5. Conclusions

A new airborne sunphotometer has been designed, fabricated, and tested by the National Aeronautics and Space Administration (NASA) Ames Sunphotometer-Satellite Team working in collaboration with the Pacific Northwest National Laboratory (PNNL)’s Atmospheric Sciences and Global Change Division, and NASA Goddard’s AErosol RObotic NETwork (AERONET) team. The instrument builds on the heritage of previous NASA instruments but incorporates radically different technology for most of the major subsystems. Improved measurement capabilities include many more spectral channels, with fine enough spectral resolution to study gas constituent absorption as well as aerosols. Furthermore, a separate optical collector has been added to permit sky scattered light collection over the full principal plane and almucantar angular domain. This instrument permits the extension of the ground-based AERONET measurement capability [20] to include vertical profiling and horizontal-transect mapping from aircraft, i.e., a mobile AERONET capability.

The new instrument has been engineered, fabricated, and certified for flight. Certification included a number of tests to directly address the challenges identified in Section 2. The charge-coupled device (CCD) detectors have adequate sensitivity. Long term stability remains to be demonstrated using a fixed instrument configuration over an ensemble of high-mountain Langley calibrations. With proper optimization of the sky scanning profile, the light collection capability of the optical system provides adequate photon flux to complete sky scans within a reasonable time and spatial region. Stray light within the spectrometers is within acceptable limits. Fiber optic flexible coil elements provide stable radiometric transmission over the required angular domain, but the fiber optic rotary joint transmission is degraded by regions of hysteresis that introduce non-repeatable variability on the order of 1%–2%. Window cleanliness is adequate for the direct solar measurement mode but may be problematic for skylight measurements owing to direct beam scattering, particularly for small solar angles. However, this error is not expected to prohibit useful aerosol type and size characterization. Finally, the pressurized cabin seals and tracking drive mechanisms are capable of adequate tracking response, even without implementing potential improvements to the control algorithms.

A series of engineering flights were conducted to bring the instrument to mission readiness, to support NASA and the Department of Energy (DOE) Airborne Science missions as well as the calibration and validation of earth observing systems that measure the effects of aerosol and molecular absorption on the Earth’s radiation budget. The instrument has successfully supported the DOE Two Column Aerosol Project (TCAP) missions in summer 2012 and winter 2013, providing both aerosol optical depth and gas absorption measurements critical to the mission objectives. A few important instrument enhancements and field calibration methodologies are anticipated to address the objective of continuously improving the radiometric stability and accuracy of this measurement capability.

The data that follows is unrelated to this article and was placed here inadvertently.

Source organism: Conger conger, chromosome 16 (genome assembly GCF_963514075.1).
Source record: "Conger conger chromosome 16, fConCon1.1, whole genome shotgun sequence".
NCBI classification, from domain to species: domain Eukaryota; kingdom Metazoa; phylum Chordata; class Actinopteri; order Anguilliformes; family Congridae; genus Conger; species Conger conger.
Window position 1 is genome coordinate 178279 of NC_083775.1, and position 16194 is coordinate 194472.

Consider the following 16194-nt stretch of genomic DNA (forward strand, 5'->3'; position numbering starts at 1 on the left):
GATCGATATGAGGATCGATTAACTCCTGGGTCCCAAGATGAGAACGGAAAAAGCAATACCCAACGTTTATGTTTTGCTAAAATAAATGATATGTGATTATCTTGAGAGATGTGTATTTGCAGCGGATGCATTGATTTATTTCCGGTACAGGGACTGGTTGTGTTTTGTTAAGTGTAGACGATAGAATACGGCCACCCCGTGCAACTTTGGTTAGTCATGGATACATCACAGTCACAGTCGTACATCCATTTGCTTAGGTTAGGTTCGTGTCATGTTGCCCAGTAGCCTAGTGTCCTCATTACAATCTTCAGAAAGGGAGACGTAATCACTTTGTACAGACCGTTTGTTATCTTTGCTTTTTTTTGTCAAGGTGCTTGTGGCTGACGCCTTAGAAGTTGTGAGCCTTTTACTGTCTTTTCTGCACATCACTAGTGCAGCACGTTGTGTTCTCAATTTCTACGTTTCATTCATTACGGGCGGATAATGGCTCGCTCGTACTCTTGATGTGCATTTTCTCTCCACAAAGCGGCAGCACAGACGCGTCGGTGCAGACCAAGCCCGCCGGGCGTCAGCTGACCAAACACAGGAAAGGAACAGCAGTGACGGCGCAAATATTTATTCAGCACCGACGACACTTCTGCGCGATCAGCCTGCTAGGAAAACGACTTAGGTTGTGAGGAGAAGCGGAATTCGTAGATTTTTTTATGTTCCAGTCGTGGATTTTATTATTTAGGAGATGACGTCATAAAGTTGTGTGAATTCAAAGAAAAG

4STAR design, development, and testing were supported by the NASA Radiation Science Program, the Ames Instrument Working Group, the DOE Atmospheric Radiation Measurement Program, Battelle’s Pacific Northwest Division, and the NOAA Office of Global Programs. Instrument conceptual advice and scientific data analysis software were provided by the NASA Goddard AERONET group under the leadership of Brent Holben.

Conflict of Interest

The authors declare no conflict of interest.

References

  1. Schmid, B.; Redemann, J.; Russell, P.B.; Hobbs, P.V.; Hlavka, D.L.; McGill, M.J.; Holben, B.N.; Welton, E.J.; Campbell, J.R.; Torres, O.; et al. Coordinated airborne, spaceborne, and ground-based measurements of massive, thick aerosol layers during the dry season in southern Africa. J. Geophys. Res 2003, doi:10.1029/2002JD002297.
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  20. Holben, B.N.; Tanré, D.; Smirnov, A.; Eck, T.F.; Slutsker, I.; Abuhassan, N.; Newcomb, W.W.; Schafer, J.S.; Chatenet, B.; Lavenu, F.; et al. An emerging ground-based aerosol climatology: Aerosol optical depth from AERONET. J. Geophys. Res 2001, 106, 12067–12097, doi:10.1029/2001JD900014.